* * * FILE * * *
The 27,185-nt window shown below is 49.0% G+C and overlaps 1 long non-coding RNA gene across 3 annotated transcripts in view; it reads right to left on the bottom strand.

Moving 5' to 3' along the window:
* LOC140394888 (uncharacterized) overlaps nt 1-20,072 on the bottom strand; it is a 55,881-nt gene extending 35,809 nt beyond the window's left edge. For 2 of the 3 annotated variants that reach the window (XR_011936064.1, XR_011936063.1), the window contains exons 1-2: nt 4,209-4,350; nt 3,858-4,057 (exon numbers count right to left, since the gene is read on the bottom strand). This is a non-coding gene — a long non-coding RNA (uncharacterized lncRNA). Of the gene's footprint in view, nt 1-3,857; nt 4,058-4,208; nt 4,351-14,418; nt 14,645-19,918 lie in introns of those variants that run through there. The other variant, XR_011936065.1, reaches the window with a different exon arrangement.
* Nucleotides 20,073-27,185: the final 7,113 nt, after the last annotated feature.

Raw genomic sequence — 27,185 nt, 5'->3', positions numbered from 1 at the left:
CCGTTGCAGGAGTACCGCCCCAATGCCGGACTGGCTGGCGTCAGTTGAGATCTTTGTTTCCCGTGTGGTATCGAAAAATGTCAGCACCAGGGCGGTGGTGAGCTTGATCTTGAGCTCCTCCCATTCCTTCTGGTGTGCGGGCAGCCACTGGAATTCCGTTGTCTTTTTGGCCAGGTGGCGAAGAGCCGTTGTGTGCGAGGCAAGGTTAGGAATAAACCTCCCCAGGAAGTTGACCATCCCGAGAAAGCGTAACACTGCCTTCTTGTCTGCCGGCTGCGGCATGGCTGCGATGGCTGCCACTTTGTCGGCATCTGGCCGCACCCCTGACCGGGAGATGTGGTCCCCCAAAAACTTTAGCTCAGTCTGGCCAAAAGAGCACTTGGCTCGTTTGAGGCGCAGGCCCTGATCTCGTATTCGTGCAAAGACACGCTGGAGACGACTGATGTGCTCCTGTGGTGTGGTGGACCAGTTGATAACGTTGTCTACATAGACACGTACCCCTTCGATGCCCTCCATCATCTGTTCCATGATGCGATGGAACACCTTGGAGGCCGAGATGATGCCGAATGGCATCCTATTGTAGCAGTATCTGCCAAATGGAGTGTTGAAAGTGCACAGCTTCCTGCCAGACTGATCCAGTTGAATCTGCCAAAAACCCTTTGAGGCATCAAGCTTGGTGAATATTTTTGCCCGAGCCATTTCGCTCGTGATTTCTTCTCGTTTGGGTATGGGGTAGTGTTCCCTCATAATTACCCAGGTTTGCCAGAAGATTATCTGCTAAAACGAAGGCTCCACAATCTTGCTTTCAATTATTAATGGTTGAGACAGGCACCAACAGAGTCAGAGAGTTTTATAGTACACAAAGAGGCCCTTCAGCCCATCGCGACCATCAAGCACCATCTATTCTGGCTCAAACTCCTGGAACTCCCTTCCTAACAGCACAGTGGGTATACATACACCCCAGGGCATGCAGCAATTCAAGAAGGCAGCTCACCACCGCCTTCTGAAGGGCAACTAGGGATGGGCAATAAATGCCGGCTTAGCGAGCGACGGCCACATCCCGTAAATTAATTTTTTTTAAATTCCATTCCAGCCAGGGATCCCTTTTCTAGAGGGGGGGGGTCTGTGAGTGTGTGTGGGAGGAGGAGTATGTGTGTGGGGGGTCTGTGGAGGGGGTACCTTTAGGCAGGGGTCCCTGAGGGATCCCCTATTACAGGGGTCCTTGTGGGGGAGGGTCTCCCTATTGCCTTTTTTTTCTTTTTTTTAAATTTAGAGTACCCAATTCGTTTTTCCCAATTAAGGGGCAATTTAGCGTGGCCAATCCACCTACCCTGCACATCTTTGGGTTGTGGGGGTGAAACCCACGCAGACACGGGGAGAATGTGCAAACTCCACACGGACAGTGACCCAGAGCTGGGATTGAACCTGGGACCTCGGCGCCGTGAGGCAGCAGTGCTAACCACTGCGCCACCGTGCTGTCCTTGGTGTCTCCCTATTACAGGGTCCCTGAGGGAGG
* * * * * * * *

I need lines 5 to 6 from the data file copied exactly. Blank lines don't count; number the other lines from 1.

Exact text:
Raw genomic sequence — 27,185 nt, 5'->3', positions numbered from 1 at the left:
CCGTTGCAGGAGTACCGCCCCAATGCCGGACTGGCTGGCGTCAGTTGAGATCTTTGTTTCCCGTGTGGTATCGAAAAATGTCAGCACCAGGGCGGTGGTGAGCTTGATCTTGAGCTCCTCCCATTCCTTCTGGTGTGCGGGCAGCCACTGGAATTCCGTTGTCTTTTTGGCCAGGTGGCGAAGAGCCGTTGTGTGCGAGGCAAGGTTAGGAATAAACCTCCCCAGGAAGTTGACCATCCCGAGAAAGCGTAACACTGCCTTCTTGTCTGCCGGCTGCGGCATGGCTGCGATGGCTGCCACTTTGTCGGCATCTGGCCGCACCCCTGACCGGGAGATGTGGTCCCCCAAAAACTTTAGCTCAGTCTGGCCAAAAGAGCACTTGGCTCGTTTGAGGCGCAGGCCCTGATCTCGTATTCGTGCAAAGACACGCTGGAGACGACTGATGTGCTCCTGTGGTGTGGTGGACCAGTTGATAACGTTGTCTACATAGACACGTACCCCTTCGATGCCCTCCATCATCTGTTCCATGATGCGATGGAACACCTTGGAGGCCGAGATGATGCCGAATGGCATCCTATTGTAGCAGTATCTGCCAAATGGAGTGTTGAAAGTGCACAGCTTCCTGCCAGACTGATCCAGTTGAATCTGCCAAAAACCCTTTGAGGCATCAAGCTTGGTGAATATTTTTGCCCGAGCCATTTCGCTCGTGATTTCTTCTCGTTTGGGTATGGGGTAGTGTTCCCTCATAATTACCCAGGTTTGCCAGAAGATTATCTGCTAAAACGAAGGCTCCACAATCTTGCTTTCAATTATTAATGGTTGAGACAGGCACCAACAGAGTCAGAGAGTTTTATAGTACACAAAGAGGCCCTTCAGCCCATCGCGACCATCAAGCACCATCTATTCTGGCTCAAACTCCTGGAACTCCCTTCCTAACAGCACAGTGGGTATACATACACCCCAGGGCATGCAGCAATTCAAGAAGGCAGCTCACCACCGCCTTCTGAAGGGCAACTAGGGATGGGCAATAAATGCCGGCTTAGCGAGCGACGGCCACATCCCGTAAATTAATTTTTTTTAAATTCCATTCCAGCCAGGGATCCCTTTTCTAGAGGGGGGGGGTCTGTGAGTGTGTGTGGGAGGAGGAGTATGTGTGTGGGGGGTCTGTGGAGGGGGTACCTTTAGGCAGGGGTCCCTGAGGGATCCCCTATTACAGGGGTCCTTGTGGGGGAGGGTCTCCCTATTGCCTTTTTTTTCTTTTTTTTAAATTTAGAGTACCCAATTCGTTTTTCCCAATTAAGGGGCAATTTAGCGTGGCCAATCCACCTACCCTGCACATCTTTGGGTTGTGGGGGTGAAACCCACGCAGACACGGGGAGAATGTGCAAACTCCACACGGACAGTGACCCAGAGCTGGGATTGAACCTGGGACCTCGGCGCCGTGAGGCAGCAGTGCTAACCACTGCGCCACCGTGCTGTCCTTGGTGTCTCCCTATTACAGGGTCCCTGAGGGAGG